James Wanless considers the daily card he selects to be a window-into and mirror-of his day. He sees choosing the card as "a directive, a pro-active device." Wanless encourages following the message you determine from the card with a direct action, thus bringing the subconscious quality of the Tarot into conscious awareness, a process he deems "intuition into-action."

Choosing a card for the day in either the morning or the evening can be an effective tool for understanding your day (and the Tarot), particularly if you make it a habit. In the morning you might want to ask, "What is it that I most need to be aware of today?" or "What will my day be like?" If you select the card in the evening, an appropriate query might be, "What was the message of my day?" or "What do I most need to consider as this day comes to a close?" Alternately, ask nothing: just keep your mind clear, simply opening yourself to whatever card the Tarot offers you. In that way you might view the card chosen as a theme or motif for your day. One of my students, too rushed in the morning and too tired in the evening, chooses her daily card in a quiet moment during her lunch hour, a practice that centers and directs her in the midst of a busy day.

And what if you receive a difficult card? Wanless suggests identifying to yourself just why you find the card problematic (that is, what does it signify to you?) and then "grounding the negativity" of the card. If all else fails—and you absolutely cannot deal with the energy of the card you have chosen—or find it to have no relevance whatsoever to your day—well, pick another card (although I recommend attempting to work with the card you originally selected: and never, if you are serious about the Tarot, continue choosing cards until you receive just the card you think you want to see).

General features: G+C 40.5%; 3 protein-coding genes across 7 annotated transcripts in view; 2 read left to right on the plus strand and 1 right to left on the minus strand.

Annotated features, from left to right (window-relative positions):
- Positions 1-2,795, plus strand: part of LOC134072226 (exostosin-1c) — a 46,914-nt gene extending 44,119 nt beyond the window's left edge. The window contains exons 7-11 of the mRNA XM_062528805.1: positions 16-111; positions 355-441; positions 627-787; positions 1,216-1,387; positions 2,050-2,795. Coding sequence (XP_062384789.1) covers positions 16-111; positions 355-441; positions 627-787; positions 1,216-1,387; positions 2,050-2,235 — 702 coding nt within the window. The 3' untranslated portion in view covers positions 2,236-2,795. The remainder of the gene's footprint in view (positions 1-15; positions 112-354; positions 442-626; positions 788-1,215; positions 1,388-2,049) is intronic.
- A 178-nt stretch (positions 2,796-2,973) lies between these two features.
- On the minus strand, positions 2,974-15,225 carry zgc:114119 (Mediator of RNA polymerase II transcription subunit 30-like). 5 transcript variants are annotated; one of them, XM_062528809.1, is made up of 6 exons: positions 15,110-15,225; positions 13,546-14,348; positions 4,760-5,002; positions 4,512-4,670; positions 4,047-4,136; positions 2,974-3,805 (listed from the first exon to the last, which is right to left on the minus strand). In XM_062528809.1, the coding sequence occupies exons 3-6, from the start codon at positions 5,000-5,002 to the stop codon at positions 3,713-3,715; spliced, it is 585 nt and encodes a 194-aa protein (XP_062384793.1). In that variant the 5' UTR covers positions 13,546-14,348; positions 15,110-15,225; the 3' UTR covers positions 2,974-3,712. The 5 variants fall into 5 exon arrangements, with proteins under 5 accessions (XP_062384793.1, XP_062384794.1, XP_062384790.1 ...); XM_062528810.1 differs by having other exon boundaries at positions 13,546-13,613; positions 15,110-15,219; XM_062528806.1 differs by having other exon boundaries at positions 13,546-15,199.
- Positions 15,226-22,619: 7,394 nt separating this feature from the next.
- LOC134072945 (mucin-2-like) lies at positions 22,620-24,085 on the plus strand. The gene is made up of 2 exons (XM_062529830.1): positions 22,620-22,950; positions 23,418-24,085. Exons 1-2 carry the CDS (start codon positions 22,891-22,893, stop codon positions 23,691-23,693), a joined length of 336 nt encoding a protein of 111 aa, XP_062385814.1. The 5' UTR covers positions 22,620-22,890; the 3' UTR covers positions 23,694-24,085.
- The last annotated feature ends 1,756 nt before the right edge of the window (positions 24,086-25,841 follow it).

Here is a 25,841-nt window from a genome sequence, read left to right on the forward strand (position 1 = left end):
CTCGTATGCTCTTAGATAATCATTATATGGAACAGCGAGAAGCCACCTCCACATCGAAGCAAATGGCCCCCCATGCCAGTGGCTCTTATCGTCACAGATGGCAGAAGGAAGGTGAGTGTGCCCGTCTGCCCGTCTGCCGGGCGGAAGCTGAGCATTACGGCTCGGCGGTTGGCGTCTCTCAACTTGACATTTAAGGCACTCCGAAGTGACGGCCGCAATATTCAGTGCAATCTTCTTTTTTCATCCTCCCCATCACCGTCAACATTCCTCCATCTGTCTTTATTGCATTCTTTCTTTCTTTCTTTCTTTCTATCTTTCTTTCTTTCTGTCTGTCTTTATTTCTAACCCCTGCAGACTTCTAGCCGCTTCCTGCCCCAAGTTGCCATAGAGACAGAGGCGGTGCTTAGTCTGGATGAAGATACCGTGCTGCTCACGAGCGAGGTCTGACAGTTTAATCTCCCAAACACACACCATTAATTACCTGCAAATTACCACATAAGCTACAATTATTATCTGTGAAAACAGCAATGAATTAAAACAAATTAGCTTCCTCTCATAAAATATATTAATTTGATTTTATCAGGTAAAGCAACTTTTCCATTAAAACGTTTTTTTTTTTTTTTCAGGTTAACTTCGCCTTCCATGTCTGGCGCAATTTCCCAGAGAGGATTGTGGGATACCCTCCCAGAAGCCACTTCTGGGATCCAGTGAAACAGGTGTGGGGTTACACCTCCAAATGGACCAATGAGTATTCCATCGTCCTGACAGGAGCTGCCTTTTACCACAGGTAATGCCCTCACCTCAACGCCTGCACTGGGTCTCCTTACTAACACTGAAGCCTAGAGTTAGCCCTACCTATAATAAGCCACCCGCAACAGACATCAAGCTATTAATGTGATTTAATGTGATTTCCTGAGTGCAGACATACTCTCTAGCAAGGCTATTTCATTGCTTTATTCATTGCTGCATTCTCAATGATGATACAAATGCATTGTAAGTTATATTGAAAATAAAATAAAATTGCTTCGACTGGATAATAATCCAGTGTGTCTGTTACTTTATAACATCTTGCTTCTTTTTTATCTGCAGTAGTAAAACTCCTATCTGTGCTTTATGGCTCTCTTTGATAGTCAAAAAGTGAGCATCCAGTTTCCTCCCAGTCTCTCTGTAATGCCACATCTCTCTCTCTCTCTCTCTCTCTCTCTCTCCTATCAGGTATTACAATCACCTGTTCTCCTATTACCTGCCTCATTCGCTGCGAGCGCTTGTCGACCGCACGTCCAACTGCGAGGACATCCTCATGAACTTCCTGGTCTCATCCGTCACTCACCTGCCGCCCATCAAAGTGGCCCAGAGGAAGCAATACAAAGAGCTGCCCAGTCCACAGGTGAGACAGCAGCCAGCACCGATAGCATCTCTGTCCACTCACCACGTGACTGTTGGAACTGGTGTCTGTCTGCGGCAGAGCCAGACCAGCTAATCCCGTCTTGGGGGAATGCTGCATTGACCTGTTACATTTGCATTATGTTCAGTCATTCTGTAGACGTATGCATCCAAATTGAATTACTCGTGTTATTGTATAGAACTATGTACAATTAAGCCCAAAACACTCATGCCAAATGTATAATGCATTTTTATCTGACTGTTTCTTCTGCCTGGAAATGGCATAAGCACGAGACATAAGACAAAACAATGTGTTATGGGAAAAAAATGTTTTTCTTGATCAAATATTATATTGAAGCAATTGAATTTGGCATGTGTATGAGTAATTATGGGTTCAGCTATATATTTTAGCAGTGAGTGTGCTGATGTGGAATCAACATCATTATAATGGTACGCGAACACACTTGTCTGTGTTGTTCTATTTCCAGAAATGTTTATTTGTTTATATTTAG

Most proponents of the card-a-day system recommend placing your daily card in a spot where you might glance at it several times during the day, such as atop a desk (or in a desk drawer if you need to keep it private). If you choose the card at night, you can place it on your bedside table or dresser so that you will see it before sleeping and upon awaking. In The Complete Book of Tarot Spreads, Evelin Burger and Johannes Fiebig explain that, in revisiting the card throughout the day, "the significance of the card will grow; it will come alive, and will start to ‘speak' to you."

If you are just discovering the Tarot, drawing a daily card is an intriguing introduction and effective learning tool that, as Burger and Fiebig state, "forms a continued involvement [with the Tarot]. Using Tarot each day for a few minutes will become more rewarding than doing an occasional reading." For the more advanced practitioner, the card-a-day method creates a unique dialogue between the Tarot and each reader's intuition: an interior journey that is, as Shawn Colvin sings, "a mystery that goes on and on and on."